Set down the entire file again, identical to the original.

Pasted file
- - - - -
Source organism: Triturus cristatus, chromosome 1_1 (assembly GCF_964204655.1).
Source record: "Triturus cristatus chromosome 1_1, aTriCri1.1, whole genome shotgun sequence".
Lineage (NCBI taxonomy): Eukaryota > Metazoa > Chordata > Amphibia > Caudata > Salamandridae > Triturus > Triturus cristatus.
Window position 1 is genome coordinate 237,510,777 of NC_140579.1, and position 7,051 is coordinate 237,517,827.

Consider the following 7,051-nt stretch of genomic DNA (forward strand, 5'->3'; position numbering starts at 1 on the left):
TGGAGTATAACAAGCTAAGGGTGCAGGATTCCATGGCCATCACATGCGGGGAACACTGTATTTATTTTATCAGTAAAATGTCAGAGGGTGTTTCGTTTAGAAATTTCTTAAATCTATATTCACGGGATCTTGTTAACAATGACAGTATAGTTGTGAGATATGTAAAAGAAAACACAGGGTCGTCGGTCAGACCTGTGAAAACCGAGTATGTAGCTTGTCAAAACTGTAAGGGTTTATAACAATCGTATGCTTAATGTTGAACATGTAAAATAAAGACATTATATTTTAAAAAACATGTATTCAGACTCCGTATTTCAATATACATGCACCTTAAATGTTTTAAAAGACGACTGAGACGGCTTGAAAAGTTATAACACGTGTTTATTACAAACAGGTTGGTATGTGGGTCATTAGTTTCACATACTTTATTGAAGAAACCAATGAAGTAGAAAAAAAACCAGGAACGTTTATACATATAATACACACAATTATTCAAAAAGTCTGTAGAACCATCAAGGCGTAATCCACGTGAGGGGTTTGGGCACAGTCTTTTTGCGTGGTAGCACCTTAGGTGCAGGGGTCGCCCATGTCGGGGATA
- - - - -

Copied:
Source organism: Triturus cristatus, chromosome 1_1 (assembly GCF_964204655.1).
Source record: "Triturus cristatus chromosome 1_1, aTriCri1.1, whole genome shotgun sequence".
Lineage (NCBI taxonomy): Eukaryota > Metazoa > Chordata > Amphibia > Caudata > Salamandridae > Triturus > Triturus cristatus.
Window position 1 is genome coordinate 237,510,777 of NC_140579.1, and position 7,051 is coordinate 237,517,827.

Consider the following 7,051-nt stretch of genomic DNA (forward strand, 5'->3'; position numbering starts at 1 on the left):
TGGAGTATAACAAGCTAAGGGTGCAGGATTCCATGGCCATCACATGCGGGGAACACTGTATTTATTTTATCAGTAAAATGTCAGAGGGTGTTTCGTTTAGAAATTTCTTAAATCTATATTCACGGGATCTTGTTAACAATGACAGTATAGTTGTGAGATATGTAAAAGAAAACACAGGGTCGTCGGTCAGACCTGTGAAAACCGAGTATGTAGCTTGTCAAAACTGTAAGGGTTTATAACAATCGTATGCTTAATGTTGAACATGTAAAATAAAGACATTATATTTTAAAAAACATGTATTCAGACTCCGTATTTCAATATACATGCACCTTAAATGTTTTAAAAGACGACTGAGACGGCTTGAAAAGTTATAACACGTGTTTATTACAAACAGGTTGGTATGTGGGTCATTAGTTTCACATACTTTATTGAAGAAACCAATGAAGTAGAAAAAAAACCAGGAACGTTTATACATATAATACACACAATTATTCAAAAAGTCTGTAGAACCATCAAGGCGTAATCCACGTGAGGGGTTTGGGCACAGTCTTTTTGCGTGGTAGCACCTTAGGTGCAGGGGTCGCCCATGTCGGGGATA